King of Ruthenia, King of Galicia and Lodomeria, Land of Ruthenia Lord and Heir (Ukrainian: Король Русі, Король Галичини і Володимирії, Князь і Володар Всієї Землі Руської; Latin: Rex Rusiae, Rex Galiciae et Lodomeriae, Terrae Russiae Dominus et Heres) was a title of princes of Galicia and Volhynia, granted by the Pope.
The title was initially issued to the ruling Izyaslavichi branch of Rurik dynasty of Volhynia. Later the title was passed on to Romanovychi [uk] as rulers of the united Kingdom of Galicia–Volhynia. By the 15th century the title was used as a claim by other royal houses.
List of kings of Ruthenia
Kings of Kyivan Rus
- Iziaslav I of Kyiv (as König der Russen)
- Yaropolk Izyaslavich
Kings of Ruthenia (Kingdom of Ruthenia)
- Danylo I of Halych, king of Rus’ (1253–1264).
- Lev I of Halych, king of Rus’ (1293–1301), moved the capital from Kholm to Lviv in 1272.
- Yuri I of Halych, prince of Halych-Volhynia (1301–1308)
- Andrew II of Halych (Volhynia) and Lev II of Halych (Galicia), the last Ruthenian kings
- Boleslav Yuri II of Halych, married Maria co-ruler of Galicia (1325–1340) Maria was Andrew’s and Leo’s sister
- Dmytro Dedko, Lord of Rus’, Prince of Galicia (1340-1349)
- Liubartas, married Euphemia (Hanna-Buch), co-ruler of Volhynia (1323–1366), prince of eastern Volhynia (1366–1384) Euphemia was Andrew’s and Leo’s sister
- Casimir III the Great, King of Poland (1333–1370), Lord of Rus’ (1349-1370)
After the death of Boleslav-Yuri II of Halych, Galicia–Volhynia Wars ensued which resulted in Galicia gradually being annexed by the Kingdom of Poland, between 1349 and 1366, during the reign of Casimir III of Poland.
At the death of Casimir III the Great all of titulage was passed over to Louis I of Hungary
Kings of Galicia–Volhynia (Kingdom of Hungary)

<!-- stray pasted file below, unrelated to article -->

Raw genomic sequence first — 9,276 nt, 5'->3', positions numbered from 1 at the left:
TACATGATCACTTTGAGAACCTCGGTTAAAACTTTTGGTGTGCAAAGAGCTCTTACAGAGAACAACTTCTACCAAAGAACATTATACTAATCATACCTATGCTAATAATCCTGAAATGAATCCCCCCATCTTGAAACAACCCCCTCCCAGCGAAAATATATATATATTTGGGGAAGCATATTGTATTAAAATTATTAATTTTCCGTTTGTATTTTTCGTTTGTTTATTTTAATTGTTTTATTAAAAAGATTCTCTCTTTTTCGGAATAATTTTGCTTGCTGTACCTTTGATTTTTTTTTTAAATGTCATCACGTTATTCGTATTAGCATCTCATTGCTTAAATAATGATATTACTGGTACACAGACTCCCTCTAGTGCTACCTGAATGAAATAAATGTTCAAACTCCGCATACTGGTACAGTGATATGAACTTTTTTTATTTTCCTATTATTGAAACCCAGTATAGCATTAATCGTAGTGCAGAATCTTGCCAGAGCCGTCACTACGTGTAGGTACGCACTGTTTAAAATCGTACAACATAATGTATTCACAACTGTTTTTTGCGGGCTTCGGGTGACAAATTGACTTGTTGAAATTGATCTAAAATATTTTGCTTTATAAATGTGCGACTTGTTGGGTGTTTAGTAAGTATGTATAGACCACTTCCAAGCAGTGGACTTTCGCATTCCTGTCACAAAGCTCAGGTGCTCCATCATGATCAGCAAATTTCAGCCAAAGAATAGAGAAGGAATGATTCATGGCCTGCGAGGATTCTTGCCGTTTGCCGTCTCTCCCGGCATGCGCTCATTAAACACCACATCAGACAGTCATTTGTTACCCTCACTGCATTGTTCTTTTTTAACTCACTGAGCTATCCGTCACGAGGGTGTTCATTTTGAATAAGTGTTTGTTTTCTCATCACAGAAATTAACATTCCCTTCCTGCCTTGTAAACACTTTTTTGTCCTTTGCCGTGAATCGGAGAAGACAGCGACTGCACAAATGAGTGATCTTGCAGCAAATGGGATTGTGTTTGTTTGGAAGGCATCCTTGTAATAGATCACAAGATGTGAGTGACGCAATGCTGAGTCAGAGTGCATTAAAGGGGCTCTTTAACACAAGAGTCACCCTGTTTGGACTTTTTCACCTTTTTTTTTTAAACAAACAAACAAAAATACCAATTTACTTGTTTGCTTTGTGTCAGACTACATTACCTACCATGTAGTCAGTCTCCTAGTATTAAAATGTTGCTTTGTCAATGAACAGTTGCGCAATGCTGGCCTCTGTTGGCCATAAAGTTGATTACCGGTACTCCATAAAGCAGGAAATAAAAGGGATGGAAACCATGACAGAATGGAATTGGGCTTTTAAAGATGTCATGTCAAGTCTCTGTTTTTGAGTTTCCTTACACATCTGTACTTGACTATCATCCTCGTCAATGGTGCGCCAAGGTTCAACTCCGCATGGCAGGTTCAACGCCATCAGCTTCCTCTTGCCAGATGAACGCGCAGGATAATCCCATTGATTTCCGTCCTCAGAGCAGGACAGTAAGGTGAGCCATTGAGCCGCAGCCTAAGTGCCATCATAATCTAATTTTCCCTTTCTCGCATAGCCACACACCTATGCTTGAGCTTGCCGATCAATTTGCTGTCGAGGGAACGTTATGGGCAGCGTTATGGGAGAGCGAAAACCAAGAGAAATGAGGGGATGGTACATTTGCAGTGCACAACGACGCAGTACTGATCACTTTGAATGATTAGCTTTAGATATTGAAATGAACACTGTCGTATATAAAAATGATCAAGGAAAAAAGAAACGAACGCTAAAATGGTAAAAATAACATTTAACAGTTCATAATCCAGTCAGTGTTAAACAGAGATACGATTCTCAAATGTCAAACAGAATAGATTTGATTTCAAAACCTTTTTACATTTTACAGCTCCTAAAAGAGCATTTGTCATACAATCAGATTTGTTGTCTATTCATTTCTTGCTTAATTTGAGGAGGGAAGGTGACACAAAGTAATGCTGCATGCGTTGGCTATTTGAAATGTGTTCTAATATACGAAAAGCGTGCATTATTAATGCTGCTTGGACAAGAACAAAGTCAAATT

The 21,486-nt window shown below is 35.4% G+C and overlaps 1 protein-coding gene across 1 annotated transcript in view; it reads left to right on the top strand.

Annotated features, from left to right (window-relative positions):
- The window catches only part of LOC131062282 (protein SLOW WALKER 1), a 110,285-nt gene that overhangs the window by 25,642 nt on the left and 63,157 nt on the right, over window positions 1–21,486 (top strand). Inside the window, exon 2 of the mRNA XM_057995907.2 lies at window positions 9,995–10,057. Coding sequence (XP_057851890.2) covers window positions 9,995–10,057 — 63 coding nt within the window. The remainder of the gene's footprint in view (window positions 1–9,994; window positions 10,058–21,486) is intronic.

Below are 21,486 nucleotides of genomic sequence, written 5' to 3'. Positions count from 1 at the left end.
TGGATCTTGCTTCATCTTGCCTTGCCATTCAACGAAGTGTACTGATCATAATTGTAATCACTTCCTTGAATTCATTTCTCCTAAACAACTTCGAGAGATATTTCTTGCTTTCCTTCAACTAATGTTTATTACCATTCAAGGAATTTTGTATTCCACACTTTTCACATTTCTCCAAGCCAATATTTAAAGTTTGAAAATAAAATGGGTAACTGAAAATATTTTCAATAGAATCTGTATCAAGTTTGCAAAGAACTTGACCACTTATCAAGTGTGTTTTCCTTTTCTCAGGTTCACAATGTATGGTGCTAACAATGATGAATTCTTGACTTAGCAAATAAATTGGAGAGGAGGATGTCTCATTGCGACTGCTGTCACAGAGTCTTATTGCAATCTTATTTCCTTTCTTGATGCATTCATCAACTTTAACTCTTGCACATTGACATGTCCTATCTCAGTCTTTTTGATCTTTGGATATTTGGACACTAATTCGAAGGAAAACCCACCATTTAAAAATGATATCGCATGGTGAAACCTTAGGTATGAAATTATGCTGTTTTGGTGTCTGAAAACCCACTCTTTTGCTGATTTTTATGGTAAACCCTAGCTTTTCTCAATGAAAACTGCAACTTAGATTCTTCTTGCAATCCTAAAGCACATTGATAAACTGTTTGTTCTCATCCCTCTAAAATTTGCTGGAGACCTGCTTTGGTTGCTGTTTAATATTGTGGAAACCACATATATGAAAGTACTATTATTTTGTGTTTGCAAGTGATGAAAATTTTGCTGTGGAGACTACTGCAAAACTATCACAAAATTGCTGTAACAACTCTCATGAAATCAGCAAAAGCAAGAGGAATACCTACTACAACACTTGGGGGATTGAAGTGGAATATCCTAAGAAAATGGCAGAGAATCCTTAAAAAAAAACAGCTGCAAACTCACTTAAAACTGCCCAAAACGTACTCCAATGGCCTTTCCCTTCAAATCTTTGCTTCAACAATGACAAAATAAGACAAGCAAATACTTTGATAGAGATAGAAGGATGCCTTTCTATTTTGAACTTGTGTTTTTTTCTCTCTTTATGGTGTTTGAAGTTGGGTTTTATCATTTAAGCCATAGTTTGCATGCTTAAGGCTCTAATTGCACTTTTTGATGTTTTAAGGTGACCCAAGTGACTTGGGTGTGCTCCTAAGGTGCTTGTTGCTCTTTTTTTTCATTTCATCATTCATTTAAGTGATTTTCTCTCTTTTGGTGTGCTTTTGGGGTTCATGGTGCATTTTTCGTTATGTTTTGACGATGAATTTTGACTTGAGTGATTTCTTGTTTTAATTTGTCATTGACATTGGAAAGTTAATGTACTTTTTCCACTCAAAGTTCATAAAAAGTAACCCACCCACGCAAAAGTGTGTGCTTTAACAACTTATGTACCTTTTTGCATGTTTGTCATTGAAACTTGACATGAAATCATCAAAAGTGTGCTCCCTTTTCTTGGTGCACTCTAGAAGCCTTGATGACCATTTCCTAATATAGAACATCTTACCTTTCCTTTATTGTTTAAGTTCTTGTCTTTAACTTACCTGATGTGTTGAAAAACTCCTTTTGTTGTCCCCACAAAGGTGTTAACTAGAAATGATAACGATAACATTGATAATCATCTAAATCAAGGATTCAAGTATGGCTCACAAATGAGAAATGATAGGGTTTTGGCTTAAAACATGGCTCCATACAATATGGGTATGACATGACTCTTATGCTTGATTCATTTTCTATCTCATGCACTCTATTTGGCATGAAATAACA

- Andrew II of Hungary, the son of Béla III of Hungary, the first nominal king of Galicia who, as a Hungarian prince, reigned from 1188 to 1190.
- Coloman of Galicia-Lodomeria (Kálmán), the first king of Galicia and Lodomeria, lat. Rex Galiciae et Lodomeriae (1215–1219) and his wife Salomea of Poland, Reges Galiciae et Lodomeriae
- Andrew (András), the younger brother of Coloman, Hungarian prince, king of Galicia and Lodomeria (1219–1221)
- Louis I of Hungary, King of Hungary (1342–1382), King of Poland (1370–1382), incorporated Halych–Volhynia to Hungary
- Władysław II Opolczyk, Silesian prince, Hungarian count palatine, Lord of Rus’/Ruthenia (1372–1378)
In the subsequent years, all Kings of Poland styled themselves Lord of Rus’ (or Ruthenia). Simultaneously, the tsars of Russia adopted from 1547 onwards the title Tsar of All-Rus’ . The Hungarian kings continued to use the title of King in Halych and Volhynia, later taken over together with the Hungarian Crown by the Holy Roman emperors.
After Partitions of Poland
After the Partitions of Poland, the tsars of Russia styled themselves Emperor of all the Russias, while the Holy Roman Emperors (later emperors of Austria and of Austria-Hungary) used the title of King of Galicia and Lodomeria drawn from the historical claims of Hungarian Kings to Halych–Volhynia to justify the annexations of territories belonging to Polish-Lithuanian Commonwealth, in spite of the fact that the newly established rump puppet Kingdom of Galicia and Lodomeria was included in the Austrian instead of Hungarian part of the empire, the true historical claimant of the region. Both monarchies were abolished upon the end of World War I.